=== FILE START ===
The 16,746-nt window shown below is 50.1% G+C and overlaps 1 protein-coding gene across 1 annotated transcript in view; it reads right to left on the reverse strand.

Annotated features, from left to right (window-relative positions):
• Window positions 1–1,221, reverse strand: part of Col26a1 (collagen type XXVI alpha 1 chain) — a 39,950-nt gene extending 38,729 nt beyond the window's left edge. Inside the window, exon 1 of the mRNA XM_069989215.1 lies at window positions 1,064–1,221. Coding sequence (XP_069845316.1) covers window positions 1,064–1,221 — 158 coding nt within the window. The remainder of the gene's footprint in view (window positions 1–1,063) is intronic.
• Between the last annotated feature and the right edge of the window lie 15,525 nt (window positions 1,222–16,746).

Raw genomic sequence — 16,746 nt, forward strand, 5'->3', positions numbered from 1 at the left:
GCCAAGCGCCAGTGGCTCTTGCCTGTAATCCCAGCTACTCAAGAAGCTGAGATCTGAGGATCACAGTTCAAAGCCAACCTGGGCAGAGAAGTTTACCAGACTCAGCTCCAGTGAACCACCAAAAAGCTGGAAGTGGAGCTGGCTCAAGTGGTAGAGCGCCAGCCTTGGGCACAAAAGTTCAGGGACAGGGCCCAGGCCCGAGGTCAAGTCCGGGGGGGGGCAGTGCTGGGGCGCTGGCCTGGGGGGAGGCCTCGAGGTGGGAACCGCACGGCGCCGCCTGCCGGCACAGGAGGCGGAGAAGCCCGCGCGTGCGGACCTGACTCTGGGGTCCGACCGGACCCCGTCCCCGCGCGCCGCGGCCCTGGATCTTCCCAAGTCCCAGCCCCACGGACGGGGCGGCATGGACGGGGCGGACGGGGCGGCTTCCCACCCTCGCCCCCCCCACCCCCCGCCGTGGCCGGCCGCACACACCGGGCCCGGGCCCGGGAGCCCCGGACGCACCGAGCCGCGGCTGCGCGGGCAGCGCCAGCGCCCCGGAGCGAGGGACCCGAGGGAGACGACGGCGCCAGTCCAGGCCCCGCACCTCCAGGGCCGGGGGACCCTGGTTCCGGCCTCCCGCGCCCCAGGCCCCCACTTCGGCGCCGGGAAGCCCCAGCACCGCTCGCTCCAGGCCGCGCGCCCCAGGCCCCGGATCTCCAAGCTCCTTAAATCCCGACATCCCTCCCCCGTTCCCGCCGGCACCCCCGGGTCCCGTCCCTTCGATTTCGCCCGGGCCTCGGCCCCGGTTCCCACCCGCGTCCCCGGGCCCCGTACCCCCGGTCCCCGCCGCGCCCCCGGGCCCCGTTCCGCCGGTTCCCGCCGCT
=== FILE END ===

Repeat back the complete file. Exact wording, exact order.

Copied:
The 16,746-nt window shown below is 50.1% G+C and overlaps 1 protein-coding gene across 1 annotated transcript in view; it reads right to left on the reverse strand.

Annotated features, from left to right (window-relative positions):
• Window positions 1–1,221, reverse strand: part of Col26a1 (collagen type XXVI alpha 1 chain) — a 39,950-nt gene extending 38,729 nt beyond the window's left edge. Inside the window, exon 1 of the mRNA XM_069989215.1 lies at window positions 1,064–1,221. Coding sequence (XP_069845316.1) covers window positions 1,064–1,221 — 158 coding nt within the window. The remainder of the gene's footprint in view (window positions 1–1,063) is intronic.
• Between the last annotated feature and the right edge of the window lie 15,525 nt (window positions 1,222–16,746).

Raw genomic sequence — 16,746 nt, forward strand, 5'->3', positions numbered from 1 at the left:
GCCAAGCGCCAGTGGCTCTTGCCTGTAATCCCAGCTACTCAAGAAGCTGAGATCTGAGGATCACAGTTCAAAGCCAACCTGGGCAGAGAAGTTTACCAGACTCAGCTCCAGTGAACCACCAAAAAGCTGGAAGTGGAGCTGGCTCAAGTGGTAGAGCGCCAGCCTTGGGCACAAAAGTTCAGGGACAGGGCCCAGGCCCGAGGTCAAGTCCGGGGGGGGGCAGTGCTGGGGCGCTGGCCTGGGGGGAGGCCTCGAGGTGGGAACCGCACGGCGCCGCCTGCCGGCACAGGAGGCGGAGAAGCCCGCGCGTGCGGACCTGACTCTGGGGTCCGACCGGACCCCGTCCCCGCGCGCCGCGGCCCTGGATCTTCCCAAGTCCCAGCCCCACGGACGGGGCGGCATGGACGGGGCGGACGGGGCGGCTTCCCACCCTCGCCCCCCCCACCCCCCGCCGTGGCCGGCCGCACACACCGGGCCCGGGCCCGGGAGCCCCGGACGCACCGAGCCGCGGCTGCGCGGGCAGCGCCAGCGCCCCGGAGCGAGGGACCCGAGGGAGACGACGGCGCCAGTCCAGGCCCCGCACCTCCAGGGCCGGGGGACCCTGGTTCCGGCCTCCCGCGCCCCAGGCCCCCACTTCGGCGCCGGGAAGCCCCAGCACCGCTCGCTCCAGGCCGCGCGCCCCAGGCCCCGGATCTCCAAGCTCCTTAAATCCCGACATCCCTCCCCCGTTCCCGCCGGCACCCCCGGGTCCCGTCCCTTCGATTTCGCCCGGGCCTCGGCCCCGGTTCCCACCCGCGTCCCCGGGCCCCGTACCCCCGGTCCCCGCCGCGCCCCCGGGCCCCGTTCCGCCGGTTCCCGCCGCT